An exploration of addiction in gaming, whether as a mechanical device or something more.
“Looking for a fix, man?” asked the unscrupulous dealer who met The Courier at the gates of Freeside. “I got what you need.”
RPS Feature Lost Weekends
Games psychotherapist, Stephen Bishop, has told the Daily Rag that games players are showing an increasingly worrying addiction to football. Players of Modern Warfare 2, Grand Theft Auto IV, and Peggle are apparently spending up to one and a half hours playing the sport without food, rest, or any form of videogaming.
Rock, Paper, Shotgun’s favourite rent-a-quote anti-gamer Steve Pope has reappeared in the news, this time to announce that professional football players are dangerously addicted to videogames. The “sports psychotherapist”, so far unwilling to provide any evidence for his previous claims, informs the Daily Star (famously accurate on gaming related matters) that players from Manchester United, Chelsea, Spurs and Arsenal are all in trouble.
If you’re a fellow Britisher, you may have caught a staggeringly unpleasant, one-sided and sensationalist half-hour of fact-free garbage on ITV earlier tonight. It’s about videogames and addiction, and because a handful of young people they document demonstrate significant emotional or social problems and play videogames a lot, this of course means games are monstrously addictive with tragic long-term consequences. It couldn’t possibly be that they play videogames for too long and too intensely because of their other problems or circumstances, could it? NO NO NO DON’T TALK SENSE.
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Watching the presentation about how playing WoW for sixteen hours a day, every day, is fine, presumably at DenialFest. Enormously annoying. Yes, games – as a new media – are attacked simply because they’re new media, the same as all new media throughout all history. Yes, the Daily Mail profits off their constant scare-mongering, and pretty much the whole media follow it. Yes, parents can be shits who lack responsibility for rearing their own kids. Yes, MMOs are primarily social environments and the relationships forged within are as valid as any other (bar the usual horror stories). Yes, that games offering achievable goals is one of their primary attractions. Yeah, yeah, yeah.
But how on earth does that have anything to do with a sizeable number of people deciding to retreat from their normal lives and choosing to pretty much solely to exist in a fantasy world being something someone might be right to be concerned about? It actually doesn’t matter whether games are actually addictive or not – utilitarianism demands us look at its actual effects (“Utilitarianism” – man, I better get some gags into this post quick).
That said, it did remind me of an old thought experiment I ran, which I thought I’d share.
If, by choosing certain mechanics, a developer could make games bona-fide chemically and/or psychologically addictive… would they do it?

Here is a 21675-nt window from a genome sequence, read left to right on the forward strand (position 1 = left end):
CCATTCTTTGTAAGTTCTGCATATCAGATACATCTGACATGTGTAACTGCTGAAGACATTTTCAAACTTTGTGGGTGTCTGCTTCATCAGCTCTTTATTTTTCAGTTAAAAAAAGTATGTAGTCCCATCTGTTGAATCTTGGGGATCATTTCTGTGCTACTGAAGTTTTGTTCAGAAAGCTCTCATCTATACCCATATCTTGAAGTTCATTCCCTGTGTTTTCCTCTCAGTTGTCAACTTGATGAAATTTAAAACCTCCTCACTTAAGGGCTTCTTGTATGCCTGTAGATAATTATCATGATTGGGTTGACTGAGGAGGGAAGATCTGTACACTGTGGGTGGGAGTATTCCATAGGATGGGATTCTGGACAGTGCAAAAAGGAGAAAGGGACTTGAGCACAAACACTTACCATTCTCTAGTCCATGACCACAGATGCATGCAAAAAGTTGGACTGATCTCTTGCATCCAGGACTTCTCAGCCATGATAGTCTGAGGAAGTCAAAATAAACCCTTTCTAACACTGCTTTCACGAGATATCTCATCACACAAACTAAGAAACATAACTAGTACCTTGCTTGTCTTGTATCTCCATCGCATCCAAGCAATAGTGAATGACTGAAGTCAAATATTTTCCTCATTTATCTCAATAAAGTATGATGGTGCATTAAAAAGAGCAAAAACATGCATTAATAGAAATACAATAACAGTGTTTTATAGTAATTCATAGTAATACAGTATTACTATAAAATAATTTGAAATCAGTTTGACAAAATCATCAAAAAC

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[This piece originally appeared in PC Gamer six months ago. It’s the result of about four months of investigation into the connections between PC gaming and addiction. I interviewed some of those leading the field in treatment for what they believe to be gaming addiction (including Keith Bakker, head of the Smith And Jones Center in Holland, famous for being the first to offer treatment for gaming addicts), and those arguing that there is no such thing, as well as speaking to people who have suffered as a result of gaming, and those looking to offer simply research (including the team behind Project Massive). The aim was to write a non-sensational piece that approached the subject objectively, without an agenda to prove things one way or the other. A big credit and huge thanks must go to PC Gamer’s deputy editor, Tim Edwards, and editor, Ross Atherton, both of whom provided huge amounts of help, support and direction for compiling this enormous lump of work into something readable.]
“Ready for this?” he asks, his voice speeding up. “I believe gaming is currently the greatest threat to our society.”
Keith Bakker is the man behind the Smith & Jones Centre for addiction, the clinic at the centre of the current controversy over gaming addiction. It all began in July last year when the centre caught the attention of the world’s press, opening the first dedicated gaming addiction clinic, both as an out-patient programme, and then later, a residential treatment programme. Having noticed that an increasing number of their chemically addicted clients seemed to be compulsively playing games, the staff began to recognise many of the traits that indicate addiction: an inability to regulate how much time was spent playing them, continuing to play despite the negative effects on their lives, and a progressive worsening of their relationship with games.
They believed it was something very serious, and soon the clinic was taking in clients purely for their gaming habit. “A typical client would be in his late teens, he’s probably from a broken home,” says Bakker. “He doesn’t socialise, and he’s probably stopped going to school. He plays games for around 15 hours a day, and cannot regulate himself.”
So why does Britain’s industry representative, ELSPA, say there’s no such thing as gaming addiction? And why does Dr Richard Wood of the International Gaming Research Unit at Nottingham Trent University describe it as a “myth”? Is gaming an innocent pastime, or about to bring down civilisation as we know it? What are the responsibilities for the gaming industry? How is gaming affecting us? What is the truth about gaming addiction? Read the rest of this entry »